It’s a dreaded word that wreaks havoc among family-owned businesses. No one sets out to engage in it when building a business, yet it’s an inevitable part of every family-owned business.
That dreaded word is conflict.
Conflict is not bad, as long as we understand how to use it to improve our business and ourselves. Conflict, can, however, be destructive to family-owned businesses when allowed to foster resentments and cross over relational boundaries.
According to the Family Firm Institute, 20% of family businesses report weekly conflict, another 20% report monthly conflict, and 42% report conflict 2-4 times per year.
According to Harvard Review, some 70% of family-businesses fail or are sold before the second generations has a chance to take over the business. Conflict results from poor management decisions, emotional immaturity and being unprepared to handle complex business decisions.
Before we look at three ways to use conflict to gain positive outcomes for the business, let’s define conflict.
Conflict is not the same as a simple disagreement. Many of us disagree or don't see eye-to-eye with others, yet we find ways to get on the same page, because our values and the end result are much more important than the difference in opinions.
Disagreements happen all the time and are simply defined as lack of consensus.
Conflict, on the other hand, goes much deeper than a simple disagreement. Conflict happens when two people reach a point where their positions are mutually exclusive, or a point when two points of view come to a place of a prolonged struggle.
In order to prevent conflict from destroying your family business, you first need to identity the root cause of the conflict. Once the cause has been determined, use the following three principles to prevent conflict from undermining your business:
Say NO to Nepotism
Hiring, paying and promoting family members because they are family rather than on their merit, will inevitably cause conflict. In a business where family and non-family employees work together, engaging in nepotism will not only discourage non-family employees but eventually drive your bottom line down. So how to avoid conflict caused by nepotism? Make it very clear to your family members that all hiring, firing and promotion decisions will be made based on merit. Explain to them why this principle is critical to the wellbeing of the company, and help them understand how destructive nepotism can be to both the business and the relationships. By making avoiding nepotism a guiding principle you’ll minimize the potential for emotionally charged conflict to occur. Reach out to a trusted and experienced third party to help you with personnel issues.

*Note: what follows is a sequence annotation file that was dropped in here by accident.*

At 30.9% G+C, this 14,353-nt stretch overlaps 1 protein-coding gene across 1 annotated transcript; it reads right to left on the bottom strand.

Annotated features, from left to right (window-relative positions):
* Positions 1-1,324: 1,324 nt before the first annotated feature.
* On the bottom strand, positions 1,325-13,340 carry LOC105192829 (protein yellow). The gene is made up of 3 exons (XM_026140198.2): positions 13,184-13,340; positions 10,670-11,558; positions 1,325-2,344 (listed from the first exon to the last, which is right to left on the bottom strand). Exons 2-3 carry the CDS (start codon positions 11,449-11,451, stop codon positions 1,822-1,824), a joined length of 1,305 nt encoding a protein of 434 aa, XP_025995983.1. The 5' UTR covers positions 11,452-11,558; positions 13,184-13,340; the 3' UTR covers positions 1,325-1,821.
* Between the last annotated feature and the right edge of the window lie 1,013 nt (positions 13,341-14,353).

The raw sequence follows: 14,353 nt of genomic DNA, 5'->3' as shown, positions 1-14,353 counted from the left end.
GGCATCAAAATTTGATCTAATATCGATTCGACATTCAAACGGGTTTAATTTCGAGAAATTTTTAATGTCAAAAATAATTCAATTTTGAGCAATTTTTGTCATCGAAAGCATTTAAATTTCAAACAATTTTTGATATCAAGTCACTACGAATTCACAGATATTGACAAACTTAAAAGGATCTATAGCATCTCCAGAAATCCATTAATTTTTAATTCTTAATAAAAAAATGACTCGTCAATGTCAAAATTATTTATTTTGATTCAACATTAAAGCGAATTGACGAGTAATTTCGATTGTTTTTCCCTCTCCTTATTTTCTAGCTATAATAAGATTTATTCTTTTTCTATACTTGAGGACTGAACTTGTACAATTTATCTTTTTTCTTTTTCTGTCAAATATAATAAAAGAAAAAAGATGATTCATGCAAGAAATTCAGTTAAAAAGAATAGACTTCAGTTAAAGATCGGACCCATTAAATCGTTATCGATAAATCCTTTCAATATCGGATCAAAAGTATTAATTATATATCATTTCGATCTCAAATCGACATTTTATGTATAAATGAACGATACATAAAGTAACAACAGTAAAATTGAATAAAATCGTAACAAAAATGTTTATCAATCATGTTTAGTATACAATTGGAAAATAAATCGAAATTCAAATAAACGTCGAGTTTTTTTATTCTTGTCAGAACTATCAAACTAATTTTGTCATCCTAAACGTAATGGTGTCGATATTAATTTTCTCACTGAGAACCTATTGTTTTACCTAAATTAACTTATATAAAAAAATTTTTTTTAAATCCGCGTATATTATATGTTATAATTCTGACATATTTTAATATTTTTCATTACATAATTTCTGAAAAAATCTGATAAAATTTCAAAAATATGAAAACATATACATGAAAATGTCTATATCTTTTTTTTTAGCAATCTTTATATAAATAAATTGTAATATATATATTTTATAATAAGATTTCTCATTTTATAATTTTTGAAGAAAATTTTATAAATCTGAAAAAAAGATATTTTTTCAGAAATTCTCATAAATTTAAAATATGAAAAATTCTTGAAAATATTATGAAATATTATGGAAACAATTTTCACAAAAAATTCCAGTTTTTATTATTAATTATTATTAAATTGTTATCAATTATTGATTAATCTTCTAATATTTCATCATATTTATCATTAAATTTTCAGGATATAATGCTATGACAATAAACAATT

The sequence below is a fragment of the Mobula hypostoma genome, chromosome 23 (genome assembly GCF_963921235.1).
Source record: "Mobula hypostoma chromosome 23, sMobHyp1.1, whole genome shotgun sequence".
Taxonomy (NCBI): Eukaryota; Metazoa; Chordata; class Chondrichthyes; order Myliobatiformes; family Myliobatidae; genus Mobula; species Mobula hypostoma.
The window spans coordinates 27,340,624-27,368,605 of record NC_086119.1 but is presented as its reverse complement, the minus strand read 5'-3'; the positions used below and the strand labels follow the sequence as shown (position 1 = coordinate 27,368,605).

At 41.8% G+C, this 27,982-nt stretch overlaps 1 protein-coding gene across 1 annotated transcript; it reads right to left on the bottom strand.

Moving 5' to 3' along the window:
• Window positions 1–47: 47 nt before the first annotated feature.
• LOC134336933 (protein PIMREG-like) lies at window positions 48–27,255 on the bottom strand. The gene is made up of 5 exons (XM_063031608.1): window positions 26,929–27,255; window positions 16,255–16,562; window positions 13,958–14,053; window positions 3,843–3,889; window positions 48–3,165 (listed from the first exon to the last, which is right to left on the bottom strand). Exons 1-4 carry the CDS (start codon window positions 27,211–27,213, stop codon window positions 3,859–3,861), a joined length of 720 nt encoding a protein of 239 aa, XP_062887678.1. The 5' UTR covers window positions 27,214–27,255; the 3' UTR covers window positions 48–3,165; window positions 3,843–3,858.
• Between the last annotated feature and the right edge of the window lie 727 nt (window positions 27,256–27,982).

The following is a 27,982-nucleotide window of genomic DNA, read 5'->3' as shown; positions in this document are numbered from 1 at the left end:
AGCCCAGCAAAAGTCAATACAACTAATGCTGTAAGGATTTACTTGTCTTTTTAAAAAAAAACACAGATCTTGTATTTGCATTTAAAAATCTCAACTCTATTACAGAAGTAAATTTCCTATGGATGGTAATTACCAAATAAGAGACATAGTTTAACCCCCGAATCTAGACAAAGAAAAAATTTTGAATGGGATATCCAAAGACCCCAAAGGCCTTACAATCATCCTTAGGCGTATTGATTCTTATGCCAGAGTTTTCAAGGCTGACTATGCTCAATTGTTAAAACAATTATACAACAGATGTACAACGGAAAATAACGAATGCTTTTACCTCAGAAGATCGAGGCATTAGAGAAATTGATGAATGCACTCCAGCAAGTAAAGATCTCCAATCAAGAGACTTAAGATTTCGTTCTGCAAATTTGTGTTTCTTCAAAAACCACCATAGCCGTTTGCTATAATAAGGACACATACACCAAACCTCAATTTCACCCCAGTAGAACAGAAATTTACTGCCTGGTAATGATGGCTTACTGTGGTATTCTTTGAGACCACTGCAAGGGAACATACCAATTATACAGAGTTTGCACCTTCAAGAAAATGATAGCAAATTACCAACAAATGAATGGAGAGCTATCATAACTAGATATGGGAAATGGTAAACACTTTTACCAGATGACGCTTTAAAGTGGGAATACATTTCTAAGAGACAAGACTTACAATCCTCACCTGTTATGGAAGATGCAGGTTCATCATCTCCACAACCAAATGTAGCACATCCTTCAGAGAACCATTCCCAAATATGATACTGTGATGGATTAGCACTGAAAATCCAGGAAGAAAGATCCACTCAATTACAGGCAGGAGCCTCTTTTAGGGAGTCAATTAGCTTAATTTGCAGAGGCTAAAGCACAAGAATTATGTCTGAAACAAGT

Say NO to Greed
Long-term financial health should be a priority of every family business. Conflict will arise when business objectives clash with financial needs or wants of the family, especially when no boundaries have been set to protect the business from foolish financial decisions.
As Family Business Center puts it so well: “Successful Family businesses leaders focus on the next generation, not the next quarter. They tend to embrace strategies that put customers and employees first and emphasize social responsibility.”
Set ethical standards so high around the finances of your family business, that there won’t be room for abuse. Make sure that controls are in place to help prevent financially driven conflict.
Set Clear Conflict-Resolution Guidelines
A wise proverb says that there is wisdom in multitude of counselors.
Since conflict is an inevitable part of life, and will rear its ugly head in virtually every family owned business, having clear, written guidelines for conflict resolution becomes very important.
Guidelines could include principles like:
Deal with conflict quickly, do not let it fester.
Listen to the opposing party without interrupting and with an open mind.
Go directly to the individual you are at conflict with. Do not permit gossip or character assassination.
Designate few individuals to serve as unrelated, uninvolved and objective go to parties for counsel and wisdom. Give them full permission to speak truth to your life.
Do not be easily offended
Put other’s interest above your own
Focus in serving others rather than being served
Data shows that only 30% of family-owned businesses survive into the 2nd generation. Only 12% survive into the 3rd generation, and only 3% make it into the 4th generation. Conflict, when allowed to go unchecked, has the potential to destroy even best business.
Conflict does not have to be bad. When manage appropriately, it can actually help a family-business grow and mature. Don't allow your business to become yet another unfavorable statistic. Resolve early on to not allow conflict to destroy your family-business. Reach out to trusted experts to help you manage conflict. Very often honest, unbiased feedback and evaluation will help you not only overcome conflict, but use it for something good.